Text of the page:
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Culture

Microsoft drives game add-ons

The company rolls out new SideWinder controllers, which replicate the physical forces in turning a steering wheel.

    Driving roughshod over road hazards will be more realistic this holiday season because of three new gaming add-ons from Microsoft.

    Microsoft is hoping that its new force-feedback gaming controllers, the SideWinder Force Feedback Wheel and the SideWinder Freestyle Pro will offer a better gaming experience that more closely replicates the physical forces involved in, for example, turning a steering wheel.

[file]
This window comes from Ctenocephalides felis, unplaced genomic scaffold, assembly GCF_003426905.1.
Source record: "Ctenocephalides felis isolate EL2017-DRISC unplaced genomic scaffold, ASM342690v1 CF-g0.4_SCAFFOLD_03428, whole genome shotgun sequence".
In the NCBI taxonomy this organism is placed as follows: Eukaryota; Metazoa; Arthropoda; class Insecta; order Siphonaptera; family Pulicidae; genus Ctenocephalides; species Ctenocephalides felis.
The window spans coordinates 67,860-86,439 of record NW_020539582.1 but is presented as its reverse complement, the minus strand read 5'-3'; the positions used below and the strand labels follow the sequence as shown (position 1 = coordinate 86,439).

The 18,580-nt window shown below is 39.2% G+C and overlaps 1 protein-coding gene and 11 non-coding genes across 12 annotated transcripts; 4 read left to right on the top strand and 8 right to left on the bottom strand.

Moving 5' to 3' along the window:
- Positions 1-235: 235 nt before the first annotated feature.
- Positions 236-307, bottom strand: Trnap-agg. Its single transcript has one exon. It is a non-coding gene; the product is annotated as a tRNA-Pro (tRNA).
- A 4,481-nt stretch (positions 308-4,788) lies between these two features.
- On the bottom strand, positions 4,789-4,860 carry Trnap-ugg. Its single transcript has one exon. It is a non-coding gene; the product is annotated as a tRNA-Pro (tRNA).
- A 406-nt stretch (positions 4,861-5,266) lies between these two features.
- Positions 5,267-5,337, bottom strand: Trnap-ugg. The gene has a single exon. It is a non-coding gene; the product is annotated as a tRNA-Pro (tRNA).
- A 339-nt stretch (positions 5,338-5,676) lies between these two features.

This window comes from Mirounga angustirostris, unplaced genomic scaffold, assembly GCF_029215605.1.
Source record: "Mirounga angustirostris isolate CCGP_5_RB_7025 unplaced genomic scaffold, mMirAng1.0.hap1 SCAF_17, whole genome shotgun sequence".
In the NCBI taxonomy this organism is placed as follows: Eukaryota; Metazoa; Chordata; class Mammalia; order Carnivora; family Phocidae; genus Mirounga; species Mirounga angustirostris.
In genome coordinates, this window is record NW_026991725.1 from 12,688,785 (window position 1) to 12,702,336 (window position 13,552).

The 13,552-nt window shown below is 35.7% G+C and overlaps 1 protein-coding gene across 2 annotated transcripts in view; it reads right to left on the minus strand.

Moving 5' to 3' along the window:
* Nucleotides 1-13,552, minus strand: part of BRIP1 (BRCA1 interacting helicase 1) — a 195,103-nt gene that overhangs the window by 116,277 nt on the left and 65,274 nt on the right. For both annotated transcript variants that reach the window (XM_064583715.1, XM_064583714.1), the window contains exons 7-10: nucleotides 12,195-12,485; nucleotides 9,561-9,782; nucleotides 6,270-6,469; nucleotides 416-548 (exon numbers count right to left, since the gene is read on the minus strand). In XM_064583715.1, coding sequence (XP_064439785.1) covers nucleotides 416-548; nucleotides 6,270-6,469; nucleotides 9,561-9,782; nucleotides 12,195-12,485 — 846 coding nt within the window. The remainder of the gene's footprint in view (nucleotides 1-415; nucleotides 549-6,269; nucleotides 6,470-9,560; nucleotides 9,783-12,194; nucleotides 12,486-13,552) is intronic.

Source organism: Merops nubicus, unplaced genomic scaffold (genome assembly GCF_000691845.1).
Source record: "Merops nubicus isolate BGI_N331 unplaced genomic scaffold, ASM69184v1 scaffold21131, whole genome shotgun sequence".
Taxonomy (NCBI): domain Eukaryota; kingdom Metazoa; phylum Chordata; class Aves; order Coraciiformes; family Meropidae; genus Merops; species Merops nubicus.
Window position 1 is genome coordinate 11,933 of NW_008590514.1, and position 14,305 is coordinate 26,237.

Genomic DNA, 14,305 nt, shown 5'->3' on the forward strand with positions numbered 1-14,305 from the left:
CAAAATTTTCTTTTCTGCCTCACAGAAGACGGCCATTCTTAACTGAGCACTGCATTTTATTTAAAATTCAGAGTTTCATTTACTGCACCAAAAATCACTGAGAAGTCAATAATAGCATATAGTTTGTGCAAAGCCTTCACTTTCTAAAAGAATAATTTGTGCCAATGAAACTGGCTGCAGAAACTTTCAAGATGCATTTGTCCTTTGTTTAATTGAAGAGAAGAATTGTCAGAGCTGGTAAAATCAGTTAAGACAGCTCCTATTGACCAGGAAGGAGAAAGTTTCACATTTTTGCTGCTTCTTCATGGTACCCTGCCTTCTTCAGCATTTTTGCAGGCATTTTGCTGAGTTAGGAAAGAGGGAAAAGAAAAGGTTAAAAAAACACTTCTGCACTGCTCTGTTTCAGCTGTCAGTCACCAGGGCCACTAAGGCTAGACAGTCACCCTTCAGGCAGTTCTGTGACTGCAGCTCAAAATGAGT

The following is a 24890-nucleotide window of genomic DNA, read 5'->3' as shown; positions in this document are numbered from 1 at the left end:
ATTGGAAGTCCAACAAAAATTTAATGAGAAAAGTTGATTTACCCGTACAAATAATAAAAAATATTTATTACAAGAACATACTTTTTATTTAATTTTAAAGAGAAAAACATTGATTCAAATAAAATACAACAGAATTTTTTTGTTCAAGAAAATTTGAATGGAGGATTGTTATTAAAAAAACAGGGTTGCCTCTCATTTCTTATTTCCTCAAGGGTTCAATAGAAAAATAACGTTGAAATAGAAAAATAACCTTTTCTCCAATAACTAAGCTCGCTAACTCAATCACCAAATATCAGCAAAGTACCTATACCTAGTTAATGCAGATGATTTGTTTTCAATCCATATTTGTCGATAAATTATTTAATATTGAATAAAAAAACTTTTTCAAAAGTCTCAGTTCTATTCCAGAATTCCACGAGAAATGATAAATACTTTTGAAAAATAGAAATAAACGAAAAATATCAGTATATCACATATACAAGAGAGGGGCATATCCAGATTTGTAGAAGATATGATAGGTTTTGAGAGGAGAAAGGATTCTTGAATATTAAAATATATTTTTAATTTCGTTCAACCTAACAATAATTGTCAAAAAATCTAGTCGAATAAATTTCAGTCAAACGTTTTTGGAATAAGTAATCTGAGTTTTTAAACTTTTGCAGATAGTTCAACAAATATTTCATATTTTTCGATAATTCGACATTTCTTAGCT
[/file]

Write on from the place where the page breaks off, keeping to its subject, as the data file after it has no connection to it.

The SideWinder Force Feedback Wheel, for instance, simulates road hazards, centrifugal forces, typical engine vibration, and other driving conditions.

    The SideWinder Freestyle Pro, which was demonstrated by motocross racer Rusty Crank at Bill Gates' keynote speech at Comdex, controls the game as the device is tilted to the left or right. The Freestyle Pro is designed for use with shooting, driving, and flight simulation games, Microsoft says.

    The two SideWinder peripherals are designed for use with force-feedback compatible games, such as Microsoft's Precision Racing and Monster Truck Madness. Microsoft has also posted a list of compatible games on its Web site.

    Microsoft has also come out with new USB speakers, the Digital Sound System. The new speakers include a sub-woofer and two satellite speakers.

    The Sidewinder Freestyle Pro is available for a retail price of $74.95. The SideWinder Force Feedback Wheel is available for $209.95.